Although the commander admits that some criminal cases against former FSA leaders are likely legitimate, he and others are concerned that the charges are being used in many cases as a pretext to detain those otherwise nominally protected by reconciliation.
“The regime is exploiting [criminal charges],” he says. “Reconciling isn’t going to do anything for you if you’re facing a lawsuit.”
The Syrian government is in “total control” over legal processes in the country, says Fadel Abdelghani, the director of the Syrian Network for Human Rights, a London-based human rights watchdog group.
“The regime doesn’t need to gather evidence, it doesn’t need to present a case to the court,” Abdelghani tells Syria Direct. “The regime is in total control.”
“There is no separation between judge and executioner in Syria.”
Another consideration is that the transfer of cases—from a criminal court to an anti-terrorism court or to a security branch, for example—means that a given suspect could be tried and sentenced without transparency or accountability.
“In the end, the problem lies with the security branches and the courts in the first place,” says Bassam al-Ahmad, director of the Syrians for Truth and Justice human rights monitor.
The detained — fighter or otherwise — could face an “unfair trial” somewhere in the depths of Syria’s complex legal system and security infrastructure, al-Ahmad adds.
“This is not in defense of those who have committed crimes. But fighters and civilians alike must be given a fair trial.”
“Reconciliation Won’t Help You”
The most public case of criminal charges superseding reconciliation came late last month, when Syrian state television aired an interview with a former FSA commander — clearly under duress—as he gives a confession.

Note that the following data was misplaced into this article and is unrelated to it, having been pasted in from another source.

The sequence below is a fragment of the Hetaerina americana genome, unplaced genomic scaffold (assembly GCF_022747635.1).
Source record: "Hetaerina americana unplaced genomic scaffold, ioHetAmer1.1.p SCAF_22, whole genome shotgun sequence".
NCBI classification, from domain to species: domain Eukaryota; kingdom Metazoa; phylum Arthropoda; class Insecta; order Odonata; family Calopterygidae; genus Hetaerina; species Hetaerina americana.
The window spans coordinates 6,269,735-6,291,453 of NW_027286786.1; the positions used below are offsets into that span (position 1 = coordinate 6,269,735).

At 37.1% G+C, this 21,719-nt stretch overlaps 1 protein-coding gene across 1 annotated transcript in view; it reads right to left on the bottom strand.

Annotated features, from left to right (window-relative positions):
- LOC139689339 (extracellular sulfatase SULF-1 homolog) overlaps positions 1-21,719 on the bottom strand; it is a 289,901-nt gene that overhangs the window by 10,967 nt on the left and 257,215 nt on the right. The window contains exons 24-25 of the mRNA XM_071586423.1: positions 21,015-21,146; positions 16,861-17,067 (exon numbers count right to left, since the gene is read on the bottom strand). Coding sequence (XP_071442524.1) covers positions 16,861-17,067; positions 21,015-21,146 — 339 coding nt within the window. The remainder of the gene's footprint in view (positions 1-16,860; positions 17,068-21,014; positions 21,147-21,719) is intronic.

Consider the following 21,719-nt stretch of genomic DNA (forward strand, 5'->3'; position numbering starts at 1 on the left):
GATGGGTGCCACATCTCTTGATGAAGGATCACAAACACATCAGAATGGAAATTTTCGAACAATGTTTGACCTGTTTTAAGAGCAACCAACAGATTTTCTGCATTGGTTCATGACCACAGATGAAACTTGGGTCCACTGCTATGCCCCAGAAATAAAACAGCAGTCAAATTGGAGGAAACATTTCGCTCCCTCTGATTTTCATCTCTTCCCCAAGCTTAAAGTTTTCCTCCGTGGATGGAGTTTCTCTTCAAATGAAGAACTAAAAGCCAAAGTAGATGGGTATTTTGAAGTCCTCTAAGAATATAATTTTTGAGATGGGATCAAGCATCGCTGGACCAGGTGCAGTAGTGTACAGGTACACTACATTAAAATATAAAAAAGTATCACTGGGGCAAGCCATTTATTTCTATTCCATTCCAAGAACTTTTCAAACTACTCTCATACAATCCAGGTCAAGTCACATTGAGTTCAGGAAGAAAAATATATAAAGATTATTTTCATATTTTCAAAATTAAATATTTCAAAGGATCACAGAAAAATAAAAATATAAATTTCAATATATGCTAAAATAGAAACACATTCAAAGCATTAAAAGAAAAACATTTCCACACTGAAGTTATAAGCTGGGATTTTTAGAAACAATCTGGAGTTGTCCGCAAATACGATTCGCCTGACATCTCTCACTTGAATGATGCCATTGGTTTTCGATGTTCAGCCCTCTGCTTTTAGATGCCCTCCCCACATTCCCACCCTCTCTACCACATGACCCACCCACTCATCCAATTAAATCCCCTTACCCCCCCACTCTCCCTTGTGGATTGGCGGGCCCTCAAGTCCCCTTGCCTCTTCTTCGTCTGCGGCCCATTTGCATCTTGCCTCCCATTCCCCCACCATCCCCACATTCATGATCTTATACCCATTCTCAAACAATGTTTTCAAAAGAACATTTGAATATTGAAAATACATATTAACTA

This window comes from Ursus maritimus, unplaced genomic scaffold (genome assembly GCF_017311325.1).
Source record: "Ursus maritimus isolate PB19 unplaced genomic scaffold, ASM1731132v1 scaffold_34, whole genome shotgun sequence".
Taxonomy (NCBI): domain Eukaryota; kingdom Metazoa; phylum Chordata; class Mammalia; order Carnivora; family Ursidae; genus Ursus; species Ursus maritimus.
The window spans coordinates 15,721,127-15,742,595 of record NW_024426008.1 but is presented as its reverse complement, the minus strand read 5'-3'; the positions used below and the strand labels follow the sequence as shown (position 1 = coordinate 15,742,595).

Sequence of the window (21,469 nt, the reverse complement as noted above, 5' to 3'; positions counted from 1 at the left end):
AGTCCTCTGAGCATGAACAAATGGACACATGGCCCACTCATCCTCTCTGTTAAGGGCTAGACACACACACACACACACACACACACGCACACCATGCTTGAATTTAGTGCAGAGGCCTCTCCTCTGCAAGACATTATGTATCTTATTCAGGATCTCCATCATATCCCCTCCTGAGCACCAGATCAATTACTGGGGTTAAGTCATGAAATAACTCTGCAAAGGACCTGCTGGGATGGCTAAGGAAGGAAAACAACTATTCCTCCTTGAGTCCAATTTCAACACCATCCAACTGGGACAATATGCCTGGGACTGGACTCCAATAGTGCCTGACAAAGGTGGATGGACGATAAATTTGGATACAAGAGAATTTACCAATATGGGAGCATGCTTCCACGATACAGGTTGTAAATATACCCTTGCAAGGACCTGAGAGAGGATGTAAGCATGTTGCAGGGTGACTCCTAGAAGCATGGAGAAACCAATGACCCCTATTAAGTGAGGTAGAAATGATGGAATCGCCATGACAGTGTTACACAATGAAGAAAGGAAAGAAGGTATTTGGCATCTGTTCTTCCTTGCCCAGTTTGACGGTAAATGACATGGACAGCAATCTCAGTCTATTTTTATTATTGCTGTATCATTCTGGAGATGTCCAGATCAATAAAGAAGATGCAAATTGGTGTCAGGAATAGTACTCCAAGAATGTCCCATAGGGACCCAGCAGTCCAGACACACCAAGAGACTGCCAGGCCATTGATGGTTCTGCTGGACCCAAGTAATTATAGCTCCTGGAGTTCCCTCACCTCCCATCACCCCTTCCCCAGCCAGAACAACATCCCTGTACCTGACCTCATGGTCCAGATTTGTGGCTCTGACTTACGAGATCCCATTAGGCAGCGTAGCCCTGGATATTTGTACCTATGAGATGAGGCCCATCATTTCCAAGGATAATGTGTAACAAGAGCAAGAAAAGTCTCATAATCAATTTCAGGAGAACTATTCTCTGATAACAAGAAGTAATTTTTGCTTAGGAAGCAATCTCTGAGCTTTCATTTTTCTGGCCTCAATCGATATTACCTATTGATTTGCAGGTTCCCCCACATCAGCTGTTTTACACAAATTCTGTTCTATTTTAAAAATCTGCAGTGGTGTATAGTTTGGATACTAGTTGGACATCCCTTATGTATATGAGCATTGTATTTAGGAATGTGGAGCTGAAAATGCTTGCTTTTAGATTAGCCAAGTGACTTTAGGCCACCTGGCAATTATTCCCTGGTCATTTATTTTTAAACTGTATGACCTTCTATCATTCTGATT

Ahmad al-Faroukh’s voice cracks during the confession video, which aired on Syrian TV late last month. The former FSA commander was arrested by the Syrian government several days earlier from the western Daraa town of al-Hara, and has remained in the state’s custody ever since.
According to a broadcast by pro-government news outlet Sama, Syrian security forces arrested al-Faroukh for his role in an alleged kidnapping, for launching “terrorist attacks” on Syrian army positions and working with Israel. One of al-Faroukh’s alleged victims pressed charges against the former FSA commander, the presenter explains, leading to his detention.
“If you’re involved in private prosecutions, reconciliation won’t help you,” al-Faroukh tells a Sama journalist on camera. He appears visibly uncomfortable, his beard untrimmed and hair unkempt, as he confesses to his purported crimes.
At one point, the camera pans to show al-Faroukh’s hands, cuffed around the wrist. They are shaking.